President Donald Trump‘s executive order restricting immigration, including refugees, has drawn widespread criticism, with many believing that the U.S. blocking persecuted people from entering the country is a dramatic shift in American policy. Trump has responded, claiming that his order is no different than an Obama administration move to restrict Iraqi movement into the U.S in 2011.
“My policy is similar to what President Obama did in 2011 when he banned visas for refugees from Iraq for six months,” Trump said.
So is this accurate? Did President Obama do something similar to this? Well, sort of, but not really. The The Washington Post‘s Fact Checker column gave the claim two “Pinnochios,” in determining the truth of this claim, and with good reason.
Trump’s order bans all refugees from entering the country for 120 days, restricts all refugees from Syria indefinitely, and bars anyone from Iran, Iraq, Libya, Somalia, Sudan, Syria, or Yemen from entering the U.S. for 90 days. This is supposedly to give the U.S. time to figure out more stringent vetting processes for people entering the country. At first, this order was even being applied to people who were already granted visas who had arrived in the U.S., only to be told they weren’t welcome. An ACLU lawsuit resulted in a stay of the order for people in that situation, but the order is still far-reaching.
According to an ABC News article from 2013, the Obama administration did indeed cease processing Iraqi refugees from entering the U.S. in 2011 for a six-month period, even people who had previously helped U.S. forces in Iraq. One person who applied for refugee status was killed while waiting to be processed. This happened after two Iraqi refugees in Kentucky were found to be al Qaeda terrorists and had allegedly killed U.S. soldiers while in Iraq. According to the report: “Several dozen suspected terrorist bombmakers, including some believed to have targeted American troops, may have mistakenly been allowed to move to the United States as war refugees.”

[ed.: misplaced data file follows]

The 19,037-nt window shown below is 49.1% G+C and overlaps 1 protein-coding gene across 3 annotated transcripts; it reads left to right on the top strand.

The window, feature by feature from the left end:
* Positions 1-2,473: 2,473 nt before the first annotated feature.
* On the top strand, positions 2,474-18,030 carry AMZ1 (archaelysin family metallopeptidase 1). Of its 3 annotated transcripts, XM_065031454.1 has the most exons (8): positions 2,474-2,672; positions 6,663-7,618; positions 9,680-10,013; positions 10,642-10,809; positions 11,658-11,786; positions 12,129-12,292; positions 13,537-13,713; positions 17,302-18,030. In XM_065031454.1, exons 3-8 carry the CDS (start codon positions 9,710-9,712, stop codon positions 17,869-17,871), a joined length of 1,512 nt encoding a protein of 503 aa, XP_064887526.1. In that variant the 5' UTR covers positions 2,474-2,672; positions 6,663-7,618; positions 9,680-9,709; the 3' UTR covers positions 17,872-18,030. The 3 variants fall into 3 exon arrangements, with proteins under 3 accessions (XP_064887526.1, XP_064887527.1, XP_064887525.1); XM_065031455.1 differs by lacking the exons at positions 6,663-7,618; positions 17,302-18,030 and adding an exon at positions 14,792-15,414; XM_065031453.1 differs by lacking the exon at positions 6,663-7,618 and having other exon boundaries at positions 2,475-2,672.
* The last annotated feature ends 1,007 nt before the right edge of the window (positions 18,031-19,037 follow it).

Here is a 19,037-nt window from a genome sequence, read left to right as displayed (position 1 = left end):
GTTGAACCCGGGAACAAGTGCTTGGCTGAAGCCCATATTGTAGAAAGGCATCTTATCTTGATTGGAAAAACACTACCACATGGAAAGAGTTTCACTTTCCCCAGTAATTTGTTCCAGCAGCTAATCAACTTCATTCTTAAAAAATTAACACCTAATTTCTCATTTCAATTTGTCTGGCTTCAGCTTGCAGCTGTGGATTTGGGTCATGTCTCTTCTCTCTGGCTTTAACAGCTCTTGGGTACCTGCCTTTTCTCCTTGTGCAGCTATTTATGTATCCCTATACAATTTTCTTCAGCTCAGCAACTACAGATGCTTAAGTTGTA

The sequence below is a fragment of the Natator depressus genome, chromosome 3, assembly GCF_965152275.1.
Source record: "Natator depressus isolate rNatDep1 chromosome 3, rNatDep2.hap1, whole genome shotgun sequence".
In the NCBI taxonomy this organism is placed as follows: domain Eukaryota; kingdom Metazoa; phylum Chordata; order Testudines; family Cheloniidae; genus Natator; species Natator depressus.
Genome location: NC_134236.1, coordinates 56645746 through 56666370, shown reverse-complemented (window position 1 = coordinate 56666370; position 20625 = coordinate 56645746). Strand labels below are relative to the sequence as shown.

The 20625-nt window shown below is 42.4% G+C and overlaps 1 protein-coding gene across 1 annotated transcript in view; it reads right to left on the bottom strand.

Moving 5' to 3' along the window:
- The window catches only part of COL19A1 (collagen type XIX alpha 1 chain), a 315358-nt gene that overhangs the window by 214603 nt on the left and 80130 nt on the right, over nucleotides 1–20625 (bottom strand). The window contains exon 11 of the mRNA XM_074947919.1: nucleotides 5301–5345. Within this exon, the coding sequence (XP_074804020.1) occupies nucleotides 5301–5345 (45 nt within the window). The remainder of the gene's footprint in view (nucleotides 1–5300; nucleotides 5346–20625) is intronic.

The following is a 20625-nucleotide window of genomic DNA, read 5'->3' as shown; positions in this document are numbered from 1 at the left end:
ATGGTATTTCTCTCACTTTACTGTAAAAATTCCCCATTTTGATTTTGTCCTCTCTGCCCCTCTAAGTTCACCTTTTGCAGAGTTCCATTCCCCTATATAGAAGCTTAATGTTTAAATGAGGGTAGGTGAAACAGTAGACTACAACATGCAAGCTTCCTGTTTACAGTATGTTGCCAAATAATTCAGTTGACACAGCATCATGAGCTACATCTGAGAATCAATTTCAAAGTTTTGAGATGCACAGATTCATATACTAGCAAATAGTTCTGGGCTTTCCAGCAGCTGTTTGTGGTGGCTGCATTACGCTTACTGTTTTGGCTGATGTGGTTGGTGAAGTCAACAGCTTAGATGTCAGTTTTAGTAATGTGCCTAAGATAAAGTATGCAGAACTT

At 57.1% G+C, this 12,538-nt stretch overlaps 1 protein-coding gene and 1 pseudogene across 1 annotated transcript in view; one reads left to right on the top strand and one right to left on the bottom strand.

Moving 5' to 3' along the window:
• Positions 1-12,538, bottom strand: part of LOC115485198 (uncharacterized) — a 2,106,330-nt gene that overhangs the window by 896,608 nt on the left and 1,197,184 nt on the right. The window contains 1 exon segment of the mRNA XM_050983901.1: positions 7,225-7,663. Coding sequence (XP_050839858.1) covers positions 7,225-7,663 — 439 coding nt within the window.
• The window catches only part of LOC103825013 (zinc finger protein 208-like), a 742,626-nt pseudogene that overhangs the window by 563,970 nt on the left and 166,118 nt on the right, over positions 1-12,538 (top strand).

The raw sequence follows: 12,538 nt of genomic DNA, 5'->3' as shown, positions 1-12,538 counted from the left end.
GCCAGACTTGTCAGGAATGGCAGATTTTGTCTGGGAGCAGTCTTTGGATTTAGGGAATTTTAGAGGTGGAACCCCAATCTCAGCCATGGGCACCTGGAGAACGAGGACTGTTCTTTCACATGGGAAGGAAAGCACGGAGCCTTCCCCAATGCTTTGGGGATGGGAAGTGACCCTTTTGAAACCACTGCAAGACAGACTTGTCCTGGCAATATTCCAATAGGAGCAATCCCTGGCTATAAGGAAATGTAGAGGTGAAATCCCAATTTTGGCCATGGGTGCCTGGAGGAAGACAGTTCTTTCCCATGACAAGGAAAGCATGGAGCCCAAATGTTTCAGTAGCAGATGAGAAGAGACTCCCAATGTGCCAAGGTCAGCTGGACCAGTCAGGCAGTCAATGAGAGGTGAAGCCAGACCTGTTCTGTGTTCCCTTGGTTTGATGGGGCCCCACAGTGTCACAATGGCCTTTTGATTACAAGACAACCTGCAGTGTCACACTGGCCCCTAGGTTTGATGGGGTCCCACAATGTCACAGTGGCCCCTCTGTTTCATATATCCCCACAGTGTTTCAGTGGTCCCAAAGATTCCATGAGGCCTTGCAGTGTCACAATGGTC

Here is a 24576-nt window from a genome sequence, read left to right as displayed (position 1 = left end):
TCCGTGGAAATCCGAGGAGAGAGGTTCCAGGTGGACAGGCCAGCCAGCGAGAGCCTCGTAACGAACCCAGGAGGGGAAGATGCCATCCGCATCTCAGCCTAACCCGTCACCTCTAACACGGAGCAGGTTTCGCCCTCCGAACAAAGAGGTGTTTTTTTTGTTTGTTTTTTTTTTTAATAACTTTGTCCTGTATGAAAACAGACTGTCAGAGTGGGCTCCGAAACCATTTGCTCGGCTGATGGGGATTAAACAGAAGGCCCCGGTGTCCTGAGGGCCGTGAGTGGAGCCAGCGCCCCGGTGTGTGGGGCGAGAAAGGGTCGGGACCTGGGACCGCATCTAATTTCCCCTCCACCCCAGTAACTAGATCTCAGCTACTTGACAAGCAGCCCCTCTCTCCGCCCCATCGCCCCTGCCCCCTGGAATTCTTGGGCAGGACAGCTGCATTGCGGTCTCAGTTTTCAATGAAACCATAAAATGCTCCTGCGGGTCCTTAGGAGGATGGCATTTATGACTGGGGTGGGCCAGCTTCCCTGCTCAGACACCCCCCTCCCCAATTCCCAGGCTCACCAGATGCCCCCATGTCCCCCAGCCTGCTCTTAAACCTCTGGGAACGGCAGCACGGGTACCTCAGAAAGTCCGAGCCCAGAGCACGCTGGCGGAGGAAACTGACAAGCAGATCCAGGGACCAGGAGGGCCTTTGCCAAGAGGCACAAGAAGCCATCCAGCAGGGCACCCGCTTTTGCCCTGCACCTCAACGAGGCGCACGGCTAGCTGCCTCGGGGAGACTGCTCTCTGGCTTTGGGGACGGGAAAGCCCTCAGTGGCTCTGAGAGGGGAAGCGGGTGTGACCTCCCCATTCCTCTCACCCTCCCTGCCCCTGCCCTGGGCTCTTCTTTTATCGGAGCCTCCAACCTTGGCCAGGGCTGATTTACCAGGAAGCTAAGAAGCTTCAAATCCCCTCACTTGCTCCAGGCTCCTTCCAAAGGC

This prompted the U.S. to improve their refugee screening process and make it much tougher.
So there are certainly similarities between Obama’s refugee pause and Trump’s. Both imposed limited bans on refugees, and both are theoretically meant to give the U.S. time to beef up security measures. That’s pretty much where the similarities end.
But Obama’s policy restricted refugees from one particular country after “refugees” from said country were discovered to be enemies of the U.S. Apparently that precipitated specific changes to U.S. policy in that country. Trump’s order targets refugees from all over the world, indefinitely bans those from Syria, and blocks all movement to the U.S.– not just refugees — from seven Muslim countries.
As The Washington Post noted, Obama didn’t make an announcement of his administration’s practice. Trump’s official declaration resulted in widespread panic and confusion, both in the U.S. and all over the globe. The fact that it did not take place as a direct reaction to a specific incident, unlike Obama’s policy, and that it appears to be a general response to Islamic terror, has many fearing that U.S. foreign policy is being driven by racism or xenophobia. Defenders of the new policy argue that while it may have undesirable results, it’s worth it to keep Americans safe.
So does Trump’s executive order bear similarities to Obama’s Iraqi refugee hold? Yes, some. But it does a whole lot more with a whole lot less specifics.
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